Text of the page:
Official: It's 'business as almost-usual' on island
by John Burnett
Tribune-Herald Staff WriterPublished: Monday, March 14, 2011 9:13 AM HSTThe head of the Big Island Visitors Bureau said there's no reason for prospective visitors to change their travel plans in the aftermath of Friday's tsunami.
"It's business as almost-usual," George Applegate said in a written statement. "The best way to help us is to come visit and enjoy all we have to offer, which is an inspiring experience and vacation."
Meanwhile, state Civil Defense has brought in two teams to assess damages, county Civil Defense Administrator Quince Mento said Sunday.
"We should start getting harder dollar figures attached to the damages starting this week," Mento said. "Hopefully, with the statewide damages, we can get some kind of federal assistance for all the damages that were incurred."
Gov. Neil Abercrombie has declared the state a disaster area; Mayor Billy Kenoi made a similar declaration for Hawaii County.
Applegate described the tsunami's impact on tourism as "minimal" and added: "What can be damaging for visitors is bad information."
Some hotels and businesses along the Kona and Kohala coasts sustained significant damage and were flooded with sea water and debris, but many are up and running as they assess their damages. The tsunami was caused by a devastating earthquake near the east coast of Honshu, Japan. The temblor's magnitude has been upgraded to 9.0 from a preliminary reading of 8.9.
"We send our aloha and heartfelt sympathy to the people of Japan, and to everyone who sustained losses due to the earthquake and tsunami," Applegate said.
King Kamehameha's Kona Beach Hotel in Kailua-Kona remains open despite a report to the contrary Friday by a county official.
The hotel's website states: "The rooms were untouched by the water. Some of our guests are choosing to stay at the hotel, since only the public areas have been affected, however, we are happy to work with our guests to relocate elsewhere, if desired."
According to hotel General Manager Jak Hu, most guests are opting to stay put. The hotel's Billfish Bar reopened Sunday and is serving breakfast, lunch and dinner. The pool has also been re-opened, as well.
The hotel's luau "will take a hiatus until the end of the month," the website noted. "We continue the clean-up in the lobby, restaurant, retail areas, and meeting space."
Kailua Pier, which had been erroneously reported as "condemned" Friday by the U.S. Coast Guard, has resumed some commercial boat charter activity, according to BIVB.
"This town is pretty resilient. We're all willing to go the extra mile to make things happen," said Maggie Brown, owner of Body Glove cruises. Brown said her company's whale watches and historical cruises were up and running Sunday. Brown temporarily canceled snorkeling cruises due to poor visibility caused by swirling surges and waves that have now subsided.
On the Kohala Coast, the Four Seasons Resort Hualalai remains closed as its staff surveys tsunami damage. Ciro Tacinelli, the resort's marketing director, said guests have been relocated. The resort is calling those scheduled to arrive through Tuesday to inform them of the situation.
Pu'uhonua o Honaunau National Historical Park remained closed Sunday as staff continued to assess damage. Starting today, visitors will be granted limited access to the park including parking, the visitor center, amphitheater and canoe halau between 9:30 a.m. and 4 p.m.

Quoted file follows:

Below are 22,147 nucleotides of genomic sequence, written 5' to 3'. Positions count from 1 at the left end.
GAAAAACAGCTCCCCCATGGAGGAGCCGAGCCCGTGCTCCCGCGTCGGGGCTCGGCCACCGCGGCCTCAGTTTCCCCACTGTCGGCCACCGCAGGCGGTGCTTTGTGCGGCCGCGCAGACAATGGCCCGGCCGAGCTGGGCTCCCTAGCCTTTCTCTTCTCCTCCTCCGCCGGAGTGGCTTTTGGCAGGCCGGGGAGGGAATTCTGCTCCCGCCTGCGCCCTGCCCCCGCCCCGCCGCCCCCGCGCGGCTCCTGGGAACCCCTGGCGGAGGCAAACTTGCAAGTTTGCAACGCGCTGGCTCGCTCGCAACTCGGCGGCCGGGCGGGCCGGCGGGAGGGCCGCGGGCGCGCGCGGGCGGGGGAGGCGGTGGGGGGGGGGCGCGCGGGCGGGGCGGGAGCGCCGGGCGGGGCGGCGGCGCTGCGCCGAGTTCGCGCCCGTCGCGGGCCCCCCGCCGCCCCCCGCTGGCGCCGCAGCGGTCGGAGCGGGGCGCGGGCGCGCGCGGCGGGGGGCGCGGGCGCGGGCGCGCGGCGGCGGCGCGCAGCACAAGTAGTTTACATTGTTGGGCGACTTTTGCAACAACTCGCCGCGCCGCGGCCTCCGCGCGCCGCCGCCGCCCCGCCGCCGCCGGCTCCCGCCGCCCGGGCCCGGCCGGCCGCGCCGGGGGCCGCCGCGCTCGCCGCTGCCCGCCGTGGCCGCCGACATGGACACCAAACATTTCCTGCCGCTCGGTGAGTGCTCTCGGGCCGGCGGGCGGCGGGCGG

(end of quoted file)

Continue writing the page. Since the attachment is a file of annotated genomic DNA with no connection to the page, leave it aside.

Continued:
"We're opening it to a certain extent to allow people to come in, and they'll be able to see the damage," said park ranger Eric Andersen. "We hope that once we get clearance and we are able to move further into the royal grounds. we'll be able to open it up in increments. But the park being totally open will probably take a week."
At Kaloko Honokohau National Historical Park, the Hale Ho'okipa visitor contact station is open between 8:30 a.m. and 4 p.m. daily, but the unimproved road to Kaloko Fishpond remains closed due to damage to the pond, the coastal trail and picnic and parking areas.
Hulihe'e Palace also remains temporarily closed due to flooding in the basement, but the palace's artifacts were successfully relocated.
E-mail John Burnett at- firstname.lastname@example.org.
A look at the Big Island economy
Rules of Engagement have been updated. Please familiarize yourself with our rules before posting. By posting to our blogs, you verify you have read, understand, and will adhere to the Hawaii Tribune-Herald's Rules of Engagement. Should complaints arise due to your ignoring the rules, your posting abilities may be suspended.
You are now in the public comment zone: What follows is not our product; it is generated by other people, we do not vouch for it. By using this Web site you agree to accept our Rules of Engagement.
If you feel another user's post is in violation of the Rules of Engagement, please click the "Report Abuse" link beneath the user's post to report the violation. Reports will be monitored during regular business hours.You are now in the public comment zone: What follows is not our product; it is generated by other people, we do not vouch for it. By using this Web site you agree to accept our Rules of Engagement.
Those who want to have a personal, one-on-one discussion with another comment writer or have a continued debate about a topic may use our Hawaii Tribune-Herald forums.
Posts will not immediately appear online until they are approved or denied based on our Rules of Engagement. Abuse of our trust for people's ability to police themselves and adhere to our Rules of Engagement has caused us to review each comment before posting.
All comments that adhere to our Rules of Engagement will appear online within one business day or sooner.END COMMENT MODERATION TEXT -->
Check out the blog I wrote yesterday on the indomitable spirit of the Hawaii Island people.